President Trump’s plan to claw back more than $15 billion in spending is on life support on Capitol Hill. GOP leaders insist they are open to Trump’s proposal, which comes after Republicans faced a backlash for passing a mammoth, $1.3 trillion spending omnibus that shredded federal budget caps. But despite the GOP’s broad desire to cut spending, it appears increasingly unlikely that the legislation will reach Trump’s desk, with Republicans in both chambers expressing opposition.

Energy, Conservation Angst Dogs Rescission Push

A White House push to cut more than $15 billion in unspent federal funding is losing momentum on Capitol Hill, with Senate and House Republicans citing concerns over proposed cuts to energy, land conservation and water programs.

Clean Budget Coalition Opposes Inappropriate Riders and Rescissions

As a part of the Clean Budget Coalition, we, the undersigned organizations write to ask you to oppose any FY 2019 appropriations measures which include ideological poison pill policy riders. This year, in addition to threatening the budget process with harmful riders, the White House proposed rescissions that would claw back funds already appropriated in past spending packages — reneging on bipartisan agreements, where the latest took more than 15 months to pass. Like poison pill riders, rescissions cater to ideological extremists, represent a breach of regular order and threaten Congress’ ability to reach bipartisan spending agreements.

House Lawmakers Vote to Give Modest Budget Cuts to EPA, Interior

Environmental and wildlife conservationists opposed the bill due to a number of riders that would strip protections for species and the environment, including one that would take away federal protections on wolves in Michigan, Minnesota and Wisconsin, and strip Endangered Species Act protections for wolves in Wyoming. Another aims to repeal EPA’s Clean Water Rule.

Safety Advocates Urge Lawmakers to Steer Clear of Larger Trucks in Appropriations Bill

A coalition of safety advocates on Tuesday pressed Rep. Mario Diaz-Balart (R-Fla.), the chairman of the House Appropriations Committee’s subcommittee on transportation, housing and urban development, and Rep. David Price (D-N.C.), the panel’s ranking member, to avoid any riders on an upcoming appropriations bill that would increase the length of twin tractor-trailers to 33 feet. The letter features more than 50 signatories, including truck drivers, members of law enforcement and trade associations. Advocates for Highway and Auto Safety, the Coalition Against Bigger Trucks and the Consumer Federation of America are among the groups who signed the document.

LCV Statement on House Committee Passage of Energy & Water FY19 Appropriations Bill

Members of the House Appropriations Committee today had the opportunity to show they will stand up for clean water for all our communities – but instead, a majority proved they only care about profits for big polluters. By pushing a rider to repeal the Clean Water Rule, harmful cuts to clean energy programs, and other dangerous riders, Republicans on the committee demonstrated that they will vote to expose our families to unsafe drinking water and undermine our environmental protections every single time.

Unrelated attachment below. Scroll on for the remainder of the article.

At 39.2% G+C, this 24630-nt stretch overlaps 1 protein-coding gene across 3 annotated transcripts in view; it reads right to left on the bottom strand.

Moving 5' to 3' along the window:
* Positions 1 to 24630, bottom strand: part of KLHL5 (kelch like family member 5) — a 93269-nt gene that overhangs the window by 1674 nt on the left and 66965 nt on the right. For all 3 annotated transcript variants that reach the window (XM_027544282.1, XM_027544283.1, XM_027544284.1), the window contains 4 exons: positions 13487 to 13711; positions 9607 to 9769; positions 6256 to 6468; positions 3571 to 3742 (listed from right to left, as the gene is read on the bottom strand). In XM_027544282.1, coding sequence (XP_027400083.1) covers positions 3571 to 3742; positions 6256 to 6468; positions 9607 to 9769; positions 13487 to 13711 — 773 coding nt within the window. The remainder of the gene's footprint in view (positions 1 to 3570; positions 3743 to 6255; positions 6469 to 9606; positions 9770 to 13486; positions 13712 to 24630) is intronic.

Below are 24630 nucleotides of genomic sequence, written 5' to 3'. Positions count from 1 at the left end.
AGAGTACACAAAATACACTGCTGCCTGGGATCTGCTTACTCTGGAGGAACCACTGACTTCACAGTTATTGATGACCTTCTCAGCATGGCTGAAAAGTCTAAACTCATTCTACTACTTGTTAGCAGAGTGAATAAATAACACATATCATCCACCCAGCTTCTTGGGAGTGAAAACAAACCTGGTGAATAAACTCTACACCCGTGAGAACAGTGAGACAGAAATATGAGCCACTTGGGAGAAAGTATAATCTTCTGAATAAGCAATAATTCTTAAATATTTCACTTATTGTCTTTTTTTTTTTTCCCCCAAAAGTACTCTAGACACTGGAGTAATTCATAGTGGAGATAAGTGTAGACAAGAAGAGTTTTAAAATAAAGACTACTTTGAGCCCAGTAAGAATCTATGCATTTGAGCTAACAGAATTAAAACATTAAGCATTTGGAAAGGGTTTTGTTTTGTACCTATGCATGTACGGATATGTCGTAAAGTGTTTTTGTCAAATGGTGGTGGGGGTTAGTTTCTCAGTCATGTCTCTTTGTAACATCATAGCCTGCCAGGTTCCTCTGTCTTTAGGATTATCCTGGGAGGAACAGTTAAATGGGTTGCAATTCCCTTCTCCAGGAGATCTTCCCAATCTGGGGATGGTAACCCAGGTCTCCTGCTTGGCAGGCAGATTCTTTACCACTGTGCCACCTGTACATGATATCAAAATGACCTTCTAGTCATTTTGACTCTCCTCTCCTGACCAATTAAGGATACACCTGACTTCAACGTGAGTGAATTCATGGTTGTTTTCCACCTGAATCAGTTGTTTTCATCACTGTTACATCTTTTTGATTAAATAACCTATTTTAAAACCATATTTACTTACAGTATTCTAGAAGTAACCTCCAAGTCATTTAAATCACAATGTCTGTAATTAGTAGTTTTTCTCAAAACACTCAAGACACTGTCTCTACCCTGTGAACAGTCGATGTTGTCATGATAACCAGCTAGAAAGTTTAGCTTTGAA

American Lung Association Decries Action by House of Representatives Appropriations Committee to Undermine FDA's Toba...

The American Lung Association is deeply disappointed that the House Appropriations Committee voted today in favor of an amendment that would substantially rewrite the Tobacco Control Act and weaken FDA"s ability to protect the health of the public and our nation"s youth from tobacco products. This rider was added to this bill at the behest of the tobacco industry and comes at a time when e-cigarettes are the most commonly used tobacco product among kids.

Trump's Budget Axe Takes Another Swing at Farmers and Rural Communities

After signing a March spending bill that the nonpartisan Congressional Budget Office projects will raise the deficit to over $1 trillion in just two years (the CBO projects the debt will rise to $33 trillion by 2028), the Trump administration decided to take another swing at slashing programs through a rarely used budget rescission measure. The rescission measure attempts to renege on spending commitments that have already been appropriated for various federal agencies.

CBO: Rescissions Would Only Save $1B in Spending

The Trump administration's proposal to reduce spending by clawing back budget authority over $15.4 billion in funding would only reduce actual spending by $1 billion, according to an analysis by the Congressional Budget Office (CBO). Because most of the funds in question were not expected to be spent anyway, passing the rescissions package would only reduce federal spending by $1 billion over a decade, the CBO analysis, released Friday, found.

Nancy Pelosi, Chuck Schumer Call Out Trump on Spending Cuts

Earlier this week, the Trump administration had requested a package of $15 billion in spending cuts from Congress. This including $7 billion from the Children’s Health Insurance Program (CHIP), an initiative championed by Democrats. The proposed cut to the CHIP drew a rebuke from U.S. Senate Democratic leaders Chuck Schumer and Nancy Pelosi.